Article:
First, we'll discuss the 4GB RAM limit on x86 systems. The 4GB limit is hardware-based (well, almost - I'll explain the workaround later that allows up to 128GB) - the x86 architecture can really only address memory addresses at 2^32, or 4,294,967,296 (4,294,967,296/1024x1024=4096, or 4GB). So, no executable code can be at any address higher than the 4GB "boundary". However, there were 2 workarounds (hacks) that Intel put in place awhile ago to try and extend the life of the 32bit platform until it could get it's 64bit Itanium platform mainstream, and these were PAE and PSE (read here
for more on why Microsoft chose to implement PAE rather than PSE).
The hack you speak of, used in Windows, is called Physical Address Extension (PAE), which was added by Intel in the Intel Pentium Pro and Pentium II lines of CPUs (and continued subsequently to this day) to allow data (and data ONLY) to be mapped into RAM above the 4GB boundary - however, there is a set of limitations on this window. The first limitation is that this window to the RAM above 4GB *must* be mapped into a contiguous memory address range in the application's original 2GB (or 3GB, with /3GB) process space, because again the x86 architecture can only address memory up to the 4GB range (so mapping it into this window allows it to be addressed, with the application handling the management overhead). That brings us to the second limitation, specifically that this window must be managed entirely by the app, as I mentioned previously - there is no using the OS's memory manager, as the OS does not know how to handle memory above the 4GB boundary, thus placing an overhead on the app. The last limitation is that the memory window *must* not contain executable code (again, the CPU's eip register doesn't understand addresses above 0xFFFFFFFF, the address limit of the x86 architecture).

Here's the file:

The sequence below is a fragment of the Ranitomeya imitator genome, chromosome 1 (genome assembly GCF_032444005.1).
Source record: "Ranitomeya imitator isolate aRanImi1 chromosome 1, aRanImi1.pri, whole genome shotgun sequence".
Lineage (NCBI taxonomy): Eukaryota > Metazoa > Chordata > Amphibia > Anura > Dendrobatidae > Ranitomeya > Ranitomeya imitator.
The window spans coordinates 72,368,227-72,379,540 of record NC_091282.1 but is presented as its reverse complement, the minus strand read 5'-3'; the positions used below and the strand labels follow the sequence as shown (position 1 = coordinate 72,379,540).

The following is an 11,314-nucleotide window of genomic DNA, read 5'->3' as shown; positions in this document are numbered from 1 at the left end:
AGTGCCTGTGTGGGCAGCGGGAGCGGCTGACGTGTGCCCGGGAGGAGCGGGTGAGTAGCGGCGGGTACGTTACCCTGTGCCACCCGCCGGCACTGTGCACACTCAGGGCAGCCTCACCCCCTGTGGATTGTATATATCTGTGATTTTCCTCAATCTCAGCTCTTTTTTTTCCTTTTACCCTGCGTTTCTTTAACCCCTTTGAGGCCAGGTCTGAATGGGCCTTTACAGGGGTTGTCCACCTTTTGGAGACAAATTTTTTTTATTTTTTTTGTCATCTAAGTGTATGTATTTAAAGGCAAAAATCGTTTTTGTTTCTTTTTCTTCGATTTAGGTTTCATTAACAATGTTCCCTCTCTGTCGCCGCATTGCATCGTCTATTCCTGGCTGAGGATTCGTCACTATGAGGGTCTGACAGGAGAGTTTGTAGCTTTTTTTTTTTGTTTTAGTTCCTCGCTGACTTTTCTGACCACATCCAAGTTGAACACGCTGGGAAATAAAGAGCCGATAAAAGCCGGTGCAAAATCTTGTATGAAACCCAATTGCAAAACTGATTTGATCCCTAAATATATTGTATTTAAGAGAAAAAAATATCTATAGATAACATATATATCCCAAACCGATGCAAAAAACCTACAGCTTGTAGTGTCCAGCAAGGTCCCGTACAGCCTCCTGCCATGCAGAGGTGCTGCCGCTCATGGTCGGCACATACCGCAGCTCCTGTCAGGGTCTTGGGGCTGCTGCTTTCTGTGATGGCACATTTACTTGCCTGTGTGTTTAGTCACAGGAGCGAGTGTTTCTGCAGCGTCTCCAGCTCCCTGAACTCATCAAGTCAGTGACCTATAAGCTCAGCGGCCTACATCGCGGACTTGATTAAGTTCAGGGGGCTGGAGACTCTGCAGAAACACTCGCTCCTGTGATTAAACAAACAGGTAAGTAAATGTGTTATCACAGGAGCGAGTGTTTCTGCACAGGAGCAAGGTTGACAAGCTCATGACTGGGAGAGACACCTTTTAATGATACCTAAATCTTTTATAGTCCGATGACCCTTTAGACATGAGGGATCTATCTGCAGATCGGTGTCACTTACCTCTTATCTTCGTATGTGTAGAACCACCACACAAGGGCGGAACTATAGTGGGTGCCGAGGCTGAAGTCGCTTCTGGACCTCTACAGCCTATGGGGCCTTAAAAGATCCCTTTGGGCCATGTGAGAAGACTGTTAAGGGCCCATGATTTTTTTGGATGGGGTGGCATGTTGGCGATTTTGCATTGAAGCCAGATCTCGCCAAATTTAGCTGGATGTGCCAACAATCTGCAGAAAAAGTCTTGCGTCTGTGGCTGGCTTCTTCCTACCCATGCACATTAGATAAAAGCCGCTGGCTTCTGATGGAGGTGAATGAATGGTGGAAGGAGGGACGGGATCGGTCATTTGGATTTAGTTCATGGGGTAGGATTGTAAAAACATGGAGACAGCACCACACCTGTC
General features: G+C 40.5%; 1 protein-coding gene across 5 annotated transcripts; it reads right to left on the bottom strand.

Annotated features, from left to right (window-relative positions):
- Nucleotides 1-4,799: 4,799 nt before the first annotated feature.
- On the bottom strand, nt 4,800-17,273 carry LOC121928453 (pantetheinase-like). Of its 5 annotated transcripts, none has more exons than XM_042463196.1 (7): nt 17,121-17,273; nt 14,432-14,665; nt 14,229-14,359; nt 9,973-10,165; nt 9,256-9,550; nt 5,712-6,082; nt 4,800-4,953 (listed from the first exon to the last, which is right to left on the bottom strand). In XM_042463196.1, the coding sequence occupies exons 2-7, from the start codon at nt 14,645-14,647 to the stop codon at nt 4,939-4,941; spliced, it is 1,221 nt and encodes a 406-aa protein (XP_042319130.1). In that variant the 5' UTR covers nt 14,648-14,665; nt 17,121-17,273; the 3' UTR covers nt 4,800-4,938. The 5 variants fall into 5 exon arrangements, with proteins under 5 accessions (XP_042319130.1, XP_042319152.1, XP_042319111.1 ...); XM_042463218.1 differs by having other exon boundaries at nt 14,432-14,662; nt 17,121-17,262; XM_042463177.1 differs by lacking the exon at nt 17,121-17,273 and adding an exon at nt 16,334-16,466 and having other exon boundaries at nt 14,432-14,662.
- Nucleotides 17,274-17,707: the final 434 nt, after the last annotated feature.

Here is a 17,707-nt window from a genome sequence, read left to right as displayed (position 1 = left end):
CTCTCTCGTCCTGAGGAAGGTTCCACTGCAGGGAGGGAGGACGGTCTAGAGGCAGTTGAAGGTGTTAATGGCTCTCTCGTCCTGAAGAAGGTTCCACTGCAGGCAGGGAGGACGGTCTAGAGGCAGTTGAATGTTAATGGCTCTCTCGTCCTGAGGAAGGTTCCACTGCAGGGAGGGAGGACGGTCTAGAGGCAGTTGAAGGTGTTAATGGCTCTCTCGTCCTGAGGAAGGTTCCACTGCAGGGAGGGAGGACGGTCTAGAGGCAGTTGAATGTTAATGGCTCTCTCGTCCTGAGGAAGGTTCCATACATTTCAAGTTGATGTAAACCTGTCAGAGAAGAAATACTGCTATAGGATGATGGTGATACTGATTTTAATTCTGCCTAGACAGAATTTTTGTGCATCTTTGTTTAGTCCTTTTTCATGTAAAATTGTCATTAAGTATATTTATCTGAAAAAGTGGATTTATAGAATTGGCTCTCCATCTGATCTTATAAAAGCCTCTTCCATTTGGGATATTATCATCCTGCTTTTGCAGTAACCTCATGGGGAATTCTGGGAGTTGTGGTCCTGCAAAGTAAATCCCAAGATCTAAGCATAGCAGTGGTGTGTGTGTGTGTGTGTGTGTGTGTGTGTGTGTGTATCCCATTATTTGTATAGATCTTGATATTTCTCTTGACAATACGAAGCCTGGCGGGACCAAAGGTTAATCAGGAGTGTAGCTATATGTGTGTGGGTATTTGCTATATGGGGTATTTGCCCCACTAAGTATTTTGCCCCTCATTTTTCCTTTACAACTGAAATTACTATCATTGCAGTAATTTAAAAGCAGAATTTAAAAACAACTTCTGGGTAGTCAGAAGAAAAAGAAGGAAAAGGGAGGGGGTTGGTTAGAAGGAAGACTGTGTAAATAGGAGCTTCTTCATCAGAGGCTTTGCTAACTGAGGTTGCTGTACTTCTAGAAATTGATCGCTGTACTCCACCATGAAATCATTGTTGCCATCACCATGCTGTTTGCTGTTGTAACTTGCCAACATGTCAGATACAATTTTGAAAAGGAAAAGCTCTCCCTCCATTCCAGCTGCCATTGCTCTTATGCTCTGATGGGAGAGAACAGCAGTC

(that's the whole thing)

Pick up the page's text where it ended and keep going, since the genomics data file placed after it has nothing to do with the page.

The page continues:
It's a hack, and if you want to actually *really* use memory above 4GB, you *must* use a CPU architecture that supports it (Intel's Itanium ia64 or the AMD/Intel x86-64, or x64).
The section portion of this sticky is the problem people see when they boot up an x86 system with 4GB of RAM, but Windows only reports the available RAM as somewhere between 3GB and 4GB. Rather than be lengthy about it and rehash old threads, I'll simply point to them to explain why this happens:
1. Start here
for a technical overview of how this can happen, and
2. Read this
, and this
to see real-life examples of this happening, and what can (and cannot) be done to resolve it.
Now it's been stickied, so if you ask these types of questions going forward, you will simply be pointed to the contents of this thread. These are not Windows problems, these are architectural limitations of the 32bit architecture - especially the second issue, where the BIOS reserves memory for hot-add/hot-swap memory, PCI-X/PCI-E buses, and (if it applies) your 256MB or 512MB video card reserve memory resources for their usage, causing the discrepancy in reporting of installed memory vs *available* memory to the OS.